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Visiting a Japanese Bath

Instructions: Click the "Play" button and listen to the recording. This conversation deals with very traditional public baths, but these places have changed considerably over the years depending on location.

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Nate: Hey Phil: Have you ever been to a Japanese public bath? I hear it's (1) an experience.

Phil: Yes, and what an experience.

Nate: What do you mean?

Phil: Well, it's nothing like (2) a swimming pool in the States.

Nate: Well, what do you do when you go to a public bath?

Phil: First, you have to take off your shoes before you (3).

Nate: Okay.

Phil: Then, you pay an entrance fee to the man or woman at the front (4). [Um-huh]. Next, you get undressed in the dressing room. And I was very surprised . . . and a little (5) to see that the woman who took my money was sitting on a platform where she had a clear view of the men's side of the dressing room. Really? This allows the workers to keep an eye on the patrons' (6) while they are in the bath.

Nate: Wow. And do you wear a bathing suit or something?

Phil: Oh no! You don't wear anything. Then you go into the main bathing area and wash your body while sitting on a small (7) about 40 centimeters high.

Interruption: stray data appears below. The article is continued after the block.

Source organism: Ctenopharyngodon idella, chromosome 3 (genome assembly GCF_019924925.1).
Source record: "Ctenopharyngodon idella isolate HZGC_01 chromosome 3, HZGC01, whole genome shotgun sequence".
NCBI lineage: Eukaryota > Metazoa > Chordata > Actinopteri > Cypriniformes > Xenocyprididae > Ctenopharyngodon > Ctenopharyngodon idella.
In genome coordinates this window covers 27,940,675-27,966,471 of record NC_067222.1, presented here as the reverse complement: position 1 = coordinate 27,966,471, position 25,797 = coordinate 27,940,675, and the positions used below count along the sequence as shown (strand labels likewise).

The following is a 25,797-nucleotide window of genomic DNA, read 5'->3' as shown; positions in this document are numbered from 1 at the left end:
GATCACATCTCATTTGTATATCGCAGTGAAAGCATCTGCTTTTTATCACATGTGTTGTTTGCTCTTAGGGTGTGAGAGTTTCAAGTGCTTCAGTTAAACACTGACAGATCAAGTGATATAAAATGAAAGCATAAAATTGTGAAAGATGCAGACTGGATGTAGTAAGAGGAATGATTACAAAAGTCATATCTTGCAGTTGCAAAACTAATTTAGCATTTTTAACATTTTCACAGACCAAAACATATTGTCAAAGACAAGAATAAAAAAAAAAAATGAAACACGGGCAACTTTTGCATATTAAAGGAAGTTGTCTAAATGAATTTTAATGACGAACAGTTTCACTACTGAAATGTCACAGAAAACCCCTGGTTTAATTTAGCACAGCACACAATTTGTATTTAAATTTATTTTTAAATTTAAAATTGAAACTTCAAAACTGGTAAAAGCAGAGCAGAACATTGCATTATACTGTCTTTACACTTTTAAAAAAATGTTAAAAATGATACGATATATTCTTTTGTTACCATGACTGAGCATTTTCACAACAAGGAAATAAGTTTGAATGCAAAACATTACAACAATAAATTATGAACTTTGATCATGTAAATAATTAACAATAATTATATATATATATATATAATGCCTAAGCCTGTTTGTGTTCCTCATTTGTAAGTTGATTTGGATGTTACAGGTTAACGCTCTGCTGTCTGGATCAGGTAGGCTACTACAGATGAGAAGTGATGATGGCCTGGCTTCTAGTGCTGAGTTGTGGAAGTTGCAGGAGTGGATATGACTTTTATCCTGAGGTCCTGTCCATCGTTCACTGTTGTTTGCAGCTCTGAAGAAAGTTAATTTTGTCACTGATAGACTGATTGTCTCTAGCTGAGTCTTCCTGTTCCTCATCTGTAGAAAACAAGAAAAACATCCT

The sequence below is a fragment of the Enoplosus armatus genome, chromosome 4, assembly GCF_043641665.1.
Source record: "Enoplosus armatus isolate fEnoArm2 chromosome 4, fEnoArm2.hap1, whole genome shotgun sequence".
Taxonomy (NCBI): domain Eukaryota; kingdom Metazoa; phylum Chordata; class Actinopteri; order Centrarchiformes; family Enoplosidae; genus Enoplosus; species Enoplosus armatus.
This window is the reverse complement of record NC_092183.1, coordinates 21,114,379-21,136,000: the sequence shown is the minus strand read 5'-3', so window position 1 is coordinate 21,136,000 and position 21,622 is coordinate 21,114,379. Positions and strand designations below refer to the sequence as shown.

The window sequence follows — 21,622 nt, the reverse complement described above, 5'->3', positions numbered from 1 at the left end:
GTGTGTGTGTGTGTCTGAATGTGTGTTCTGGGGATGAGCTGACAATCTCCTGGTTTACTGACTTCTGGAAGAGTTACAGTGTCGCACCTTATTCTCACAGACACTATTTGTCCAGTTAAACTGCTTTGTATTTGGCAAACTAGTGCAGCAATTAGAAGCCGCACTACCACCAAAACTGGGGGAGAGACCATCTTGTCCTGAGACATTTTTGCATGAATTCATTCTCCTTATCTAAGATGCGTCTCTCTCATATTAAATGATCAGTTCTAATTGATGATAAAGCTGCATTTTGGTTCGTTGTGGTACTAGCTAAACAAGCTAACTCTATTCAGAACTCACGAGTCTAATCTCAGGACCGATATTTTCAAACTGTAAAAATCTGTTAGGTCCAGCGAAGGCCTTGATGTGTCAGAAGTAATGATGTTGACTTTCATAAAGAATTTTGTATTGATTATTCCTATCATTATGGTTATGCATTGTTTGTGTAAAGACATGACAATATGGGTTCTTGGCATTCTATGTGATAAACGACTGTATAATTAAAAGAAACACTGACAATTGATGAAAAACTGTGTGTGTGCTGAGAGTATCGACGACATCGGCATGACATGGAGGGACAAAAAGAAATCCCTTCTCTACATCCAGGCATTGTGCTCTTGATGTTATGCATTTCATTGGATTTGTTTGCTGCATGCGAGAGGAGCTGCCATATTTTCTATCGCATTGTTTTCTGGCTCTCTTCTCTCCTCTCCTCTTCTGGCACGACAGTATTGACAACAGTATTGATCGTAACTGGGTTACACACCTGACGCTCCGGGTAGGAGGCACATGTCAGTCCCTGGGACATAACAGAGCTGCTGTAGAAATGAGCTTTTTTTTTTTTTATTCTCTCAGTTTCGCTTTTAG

Nate: On a stool!

Phil: Yeah. It was really hard getting used to bathing in that (8). Sometimes, even, people wash each other's backs.

Nate: Oh really. So, what do you do after that?

Phil: Well, after you've (9) off all the soap off, they usually have two or three large baths where you can soak for a while.

Nate: Do you actually share the bath with other people?

Phil: Yeah. Traditionally, the bath played an important (10) in the community. It gave neighbors an opportunity to socialize while bathing.

Nate: Huh. Interesting.

Phil: When you're all done bathing, people relax in the dressing room by watching TV, drinking tea or juice, or talking to friends. It's quite an experience.

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